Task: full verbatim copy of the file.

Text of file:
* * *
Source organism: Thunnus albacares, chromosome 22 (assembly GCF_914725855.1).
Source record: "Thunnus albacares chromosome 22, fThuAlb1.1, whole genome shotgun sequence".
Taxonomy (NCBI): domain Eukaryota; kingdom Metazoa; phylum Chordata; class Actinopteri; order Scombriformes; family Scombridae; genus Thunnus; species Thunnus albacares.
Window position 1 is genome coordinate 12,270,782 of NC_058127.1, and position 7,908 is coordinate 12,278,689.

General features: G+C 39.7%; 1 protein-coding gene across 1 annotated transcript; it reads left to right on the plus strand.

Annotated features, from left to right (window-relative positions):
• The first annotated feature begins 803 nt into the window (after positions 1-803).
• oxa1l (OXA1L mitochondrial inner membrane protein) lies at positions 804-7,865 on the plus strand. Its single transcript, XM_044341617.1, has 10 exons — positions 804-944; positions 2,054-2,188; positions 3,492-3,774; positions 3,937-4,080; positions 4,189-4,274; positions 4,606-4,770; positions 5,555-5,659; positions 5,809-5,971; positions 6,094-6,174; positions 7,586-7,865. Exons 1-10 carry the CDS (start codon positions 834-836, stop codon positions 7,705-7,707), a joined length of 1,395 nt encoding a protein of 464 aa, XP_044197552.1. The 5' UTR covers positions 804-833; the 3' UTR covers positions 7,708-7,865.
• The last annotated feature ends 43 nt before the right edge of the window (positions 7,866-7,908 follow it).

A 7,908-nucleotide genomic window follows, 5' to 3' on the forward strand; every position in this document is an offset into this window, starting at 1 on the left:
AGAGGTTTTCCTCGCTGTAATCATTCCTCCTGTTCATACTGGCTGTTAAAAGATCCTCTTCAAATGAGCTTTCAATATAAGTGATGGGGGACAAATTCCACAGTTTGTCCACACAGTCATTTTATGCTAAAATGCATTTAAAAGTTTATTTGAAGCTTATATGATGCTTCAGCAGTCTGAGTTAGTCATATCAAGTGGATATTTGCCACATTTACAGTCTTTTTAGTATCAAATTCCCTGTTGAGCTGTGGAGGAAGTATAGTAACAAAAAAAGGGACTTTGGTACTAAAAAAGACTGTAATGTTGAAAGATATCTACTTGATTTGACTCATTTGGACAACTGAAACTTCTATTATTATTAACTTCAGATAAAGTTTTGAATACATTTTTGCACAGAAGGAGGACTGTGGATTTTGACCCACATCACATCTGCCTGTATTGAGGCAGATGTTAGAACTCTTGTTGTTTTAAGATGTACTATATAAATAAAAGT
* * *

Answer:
Source organism: Thunnus albacares, chromosome 22 (assembly GCF_914725855.1).
Source record: "Thunnus albacares chromosome 22, fThuAlb1.1, whole genome shotgun sequence".
Taxonomy (NCBI): domain Eukaryota; kingdom Metazoa; phylum Chordata; class Actinopteri; order Scombriformes; family Scombridae; genus Thunnus; species Thunnus albacares.
Window position 1 is genome coordinate 12,270,782 of NC_058127.1, and position 7,908 is coordinate 12,278,689.

General features: G+C 39.7%; 1 protein-coding gene across 1 annotated transcript; it reads left to right on the plus strand.

Annotated features, from left to right (window-relative positions):
• The first annotated feature begins 803 nt into the window (after positions 1-803).
• oxa1l (OXA1L mitochondrial inner membrane protein) lies at positions 804-7,865 on the plus strand. Its single transcript, XM_044341617.1, has 10 exons — positions 804-944; positions 2,054-2,188; positions 3,492-3,774; positions 3,937-4,080; positions 4,189-4,274; positions 4,606-4,770; positions 5,555-5,659; positions 5,809-5,971; positions 6,094-6,174; positions 7,586-7,865. Exons 1-10 carry the CDS (start codon positions 834-836, stop codon positions 7,705-7,707), a joined length of 1,395 nt encoding a protein of 464 aa, XP_044197552.1. The 5' UTR covers positions 804-833; the 3' UTR covers positions 7,708-7,865.
• The last annotated feature ends 43 nt before the right edge of the window (positions 7,866-7,908 follow it).

A 7,908-nucleotide genomic window follows, 5' to 3' on the forward strand; every position in this document is an offset into this window, starting at 1 on the left:
AGAGGTTTTCCTCGCTGTAATCATTCCTCCTGTTCATACTGGCTGTTAAAAGATCCTCTTCAAATGAGCTTTCAATATAAGTGATGGGGGACAAATTCCACAGTTTGTCCACACAGTCATTTTATGCTAAAATGCATTTAAAAGTTTATTTGAAGCTTATATGATGCTTCAGCAGTCTGAGTTAGTCATATCAAGTGGATATTTGCCACATTTACAGTCTTTTTAGTATCAAATTCCCTGTTGAGCTGTGGAGGAAGTATAGTAACAAAAAAAGGGACTTTGGTACTAAAAAAGACTGTAATGTTGAAAGATATCTACTTGATTTGACTCATTTGGACAACTGAAACTTCTATTATTATTAACTTCAGATAAAGTTTTGAATACATTTTTGCACAGAAGGAGGACTGTGGATTTTGACCCACATCACATCTGCCTGTATTGAGGCAGATGTTAGAACTCTTGTTGTTTTAAGATGTACTATATAAATAAAAGT